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Guest Opinion: Taking Action on the Price of Prescription Drugs: A Winning Formula


By: Ed Goeas and Brian Nienaber

Read the original post on LinkedIn here.

Ahead of the upcoming mid-term elections, new data offers important insights for candidates revealing that voters overwhelmingly hold drug manufacturers responsible for high and rising drug prices and want action to bring these skyrocketing prices down.

To first start out with some context, inflation and the rising cost of living have dominated news headlines in recent months – both of which will almost certainly be top of mind for Americans as they head to the polls in November. Indeed, in an online survey we recently conducted, more than 80% of voters say they are extremely or very concerned about these issues. Economic anxiety is a powerful motivator for voters to demand policy solutions.

Inflation is the result of a number of complex economic variables. No individual piece of legislation or executive action has ever definitively ended a period of increasing inflation.

However, our recent survey does identify an issue on which Congress could take action and assuage voter concerns about rising costs: the increasing price of prescription drugs set by manufacturers.

More than two-thirds of voters believe it is extremely or very important for Congress and the President to take action on the issue of drug pricing. Taking action to reduce the cost of an item that is a permanent fixture in the budget for millions of Americans would be a valuable use of precious legislative time. In fact, there is strong majority support for action on this issue across party lines, including a plurality of Republicans, Democrats and Independents.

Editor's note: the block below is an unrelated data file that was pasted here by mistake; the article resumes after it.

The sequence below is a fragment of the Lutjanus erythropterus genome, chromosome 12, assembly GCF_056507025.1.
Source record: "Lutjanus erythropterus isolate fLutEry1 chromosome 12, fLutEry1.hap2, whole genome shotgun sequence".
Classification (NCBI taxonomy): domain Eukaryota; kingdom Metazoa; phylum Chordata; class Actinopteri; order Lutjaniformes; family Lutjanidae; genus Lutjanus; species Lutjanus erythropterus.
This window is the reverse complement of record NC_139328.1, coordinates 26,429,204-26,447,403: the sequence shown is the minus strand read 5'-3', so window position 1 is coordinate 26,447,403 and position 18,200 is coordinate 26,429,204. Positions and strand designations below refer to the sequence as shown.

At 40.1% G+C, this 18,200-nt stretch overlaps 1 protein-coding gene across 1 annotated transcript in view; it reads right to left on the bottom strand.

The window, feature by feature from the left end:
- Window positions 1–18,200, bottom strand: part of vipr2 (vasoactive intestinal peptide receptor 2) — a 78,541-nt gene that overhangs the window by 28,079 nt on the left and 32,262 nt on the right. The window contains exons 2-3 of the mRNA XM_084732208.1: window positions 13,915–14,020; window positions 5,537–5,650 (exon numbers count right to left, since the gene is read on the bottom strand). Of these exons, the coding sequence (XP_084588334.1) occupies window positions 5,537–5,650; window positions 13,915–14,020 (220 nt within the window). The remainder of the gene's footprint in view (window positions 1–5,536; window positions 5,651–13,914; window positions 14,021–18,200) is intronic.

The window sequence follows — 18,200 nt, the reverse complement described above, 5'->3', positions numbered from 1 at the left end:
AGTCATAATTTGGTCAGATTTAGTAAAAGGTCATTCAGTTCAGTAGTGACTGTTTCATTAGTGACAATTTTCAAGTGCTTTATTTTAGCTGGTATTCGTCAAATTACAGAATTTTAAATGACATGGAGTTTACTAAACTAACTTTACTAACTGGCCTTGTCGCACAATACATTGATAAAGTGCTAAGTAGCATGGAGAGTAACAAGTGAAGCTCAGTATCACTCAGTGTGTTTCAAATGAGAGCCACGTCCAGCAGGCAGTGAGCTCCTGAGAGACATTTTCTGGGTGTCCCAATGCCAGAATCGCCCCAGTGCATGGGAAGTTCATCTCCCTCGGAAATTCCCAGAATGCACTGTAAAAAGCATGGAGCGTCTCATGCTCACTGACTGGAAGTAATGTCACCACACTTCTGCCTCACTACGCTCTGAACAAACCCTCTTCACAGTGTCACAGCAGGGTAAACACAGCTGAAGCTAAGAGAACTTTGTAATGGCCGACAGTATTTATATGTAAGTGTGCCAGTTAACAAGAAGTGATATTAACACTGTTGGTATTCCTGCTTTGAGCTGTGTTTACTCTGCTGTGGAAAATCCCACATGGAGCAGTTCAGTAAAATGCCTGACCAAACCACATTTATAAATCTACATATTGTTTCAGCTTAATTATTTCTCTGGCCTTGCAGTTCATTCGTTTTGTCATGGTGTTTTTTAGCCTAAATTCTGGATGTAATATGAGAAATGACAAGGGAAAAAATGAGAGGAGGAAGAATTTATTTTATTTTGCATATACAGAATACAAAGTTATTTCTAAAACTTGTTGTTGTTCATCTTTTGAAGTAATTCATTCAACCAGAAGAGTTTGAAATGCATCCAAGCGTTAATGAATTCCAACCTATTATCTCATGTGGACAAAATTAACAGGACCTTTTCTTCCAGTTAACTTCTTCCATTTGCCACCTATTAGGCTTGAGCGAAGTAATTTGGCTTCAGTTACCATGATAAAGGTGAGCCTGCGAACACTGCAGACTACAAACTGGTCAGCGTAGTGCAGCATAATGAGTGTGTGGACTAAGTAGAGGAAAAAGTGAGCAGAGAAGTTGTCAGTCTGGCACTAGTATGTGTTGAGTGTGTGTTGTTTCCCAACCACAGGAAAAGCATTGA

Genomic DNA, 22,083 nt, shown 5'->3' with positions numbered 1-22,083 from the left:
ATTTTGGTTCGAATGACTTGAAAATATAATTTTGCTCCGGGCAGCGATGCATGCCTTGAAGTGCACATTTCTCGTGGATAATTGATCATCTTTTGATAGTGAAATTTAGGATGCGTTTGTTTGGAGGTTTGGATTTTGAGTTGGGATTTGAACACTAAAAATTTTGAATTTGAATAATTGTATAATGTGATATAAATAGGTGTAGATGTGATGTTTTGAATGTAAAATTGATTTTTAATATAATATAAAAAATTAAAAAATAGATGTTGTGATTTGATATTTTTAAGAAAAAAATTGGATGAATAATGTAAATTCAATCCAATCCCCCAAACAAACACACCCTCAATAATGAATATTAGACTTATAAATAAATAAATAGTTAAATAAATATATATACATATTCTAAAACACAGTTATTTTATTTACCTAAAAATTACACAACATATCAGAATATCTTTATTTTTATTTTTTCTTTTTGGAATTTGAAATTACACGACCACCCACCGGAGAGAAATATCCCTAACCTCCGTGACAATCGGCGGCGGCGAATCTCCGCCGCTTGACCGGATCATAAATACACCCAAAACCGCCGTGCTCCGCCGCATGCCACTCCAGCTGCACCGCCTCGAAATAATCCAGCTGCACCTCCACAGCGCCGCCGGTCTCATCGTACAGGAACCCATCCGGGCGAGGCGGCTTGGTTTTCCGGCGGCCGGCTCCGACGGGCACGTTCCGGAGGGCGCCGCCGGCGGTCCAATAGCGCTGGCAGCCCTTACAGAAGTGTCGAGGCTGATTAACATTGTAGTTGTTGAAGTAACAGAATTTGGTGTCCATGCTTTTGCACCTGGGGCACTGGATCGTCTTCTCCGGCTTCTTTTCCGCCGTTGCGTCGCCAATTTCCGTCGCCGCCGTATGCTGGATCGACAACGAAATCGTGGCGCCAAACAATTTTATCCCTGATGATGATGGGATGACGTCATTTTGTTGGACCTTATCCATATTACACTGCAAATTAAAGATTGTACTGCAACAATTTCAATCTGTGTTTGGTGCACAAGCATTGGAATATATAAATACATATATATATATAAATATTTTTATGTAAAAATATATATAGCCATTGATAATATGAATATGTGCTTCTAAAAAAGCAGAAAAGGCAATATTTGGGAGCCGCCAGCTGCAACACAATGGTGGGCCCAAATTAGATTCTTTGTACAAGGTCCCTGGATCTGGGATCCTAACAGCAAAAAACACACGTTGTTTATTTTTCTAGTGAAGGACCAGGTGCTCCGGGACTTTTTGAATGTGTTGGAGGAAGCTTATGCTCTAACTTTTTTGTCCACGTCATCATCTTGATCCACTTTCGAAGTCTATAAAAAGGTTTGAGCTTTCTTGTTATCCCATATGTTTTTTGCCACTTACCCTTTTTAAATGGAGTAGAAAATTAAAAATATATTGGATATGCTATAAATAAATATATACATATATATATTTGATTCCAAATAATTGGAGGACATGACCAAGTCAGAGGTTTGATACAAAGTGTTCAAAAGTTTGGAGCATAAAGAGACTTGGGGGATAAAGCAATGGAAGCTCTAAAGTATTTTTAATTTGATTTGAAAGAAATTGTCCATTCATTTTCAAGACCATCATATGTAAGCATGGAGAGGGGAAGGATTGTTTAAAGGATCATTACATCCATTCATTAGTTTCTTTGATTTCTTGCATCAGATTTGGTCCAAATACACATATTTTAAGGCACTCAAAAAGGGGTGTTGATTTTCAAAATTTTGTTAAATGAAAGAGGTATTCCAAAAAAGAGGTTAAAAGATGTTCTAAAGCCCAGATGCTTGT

Importantly, not only do voters want action, but they clearly know who to blame for high and rising drug prices. When given a range of choices, 64% of likely voters think prescription drug manufacturers are the entity most responsible or next most responsible for setting the price of prescription drugs. No other entity offered is even in double digits as a first choice. Overall, drug manufacturers are 38 points ahead of the next closest entities. Voters have clear views about whom to hold responsible and will be unsatisfied by policy solutions that do not address drug companies’ high and rising prices.

Economically anxious voters will want assurances that efforts are being made to lower the price of staples of their budget like prescription drugs. Opposing efforts that are aimed at lowering costs like the work of pharmacy benefit managers (PBMs) is not a place any politician facing voters in November will want to be.

Every candidate seeking election in November should have an answer on their views about curbing inflation. Being able to demonstrate and explain their support for groups working to lower the price of prescription drugs and how they are looking to address drug manufacturer’s high prices will be an important response to have ready, too.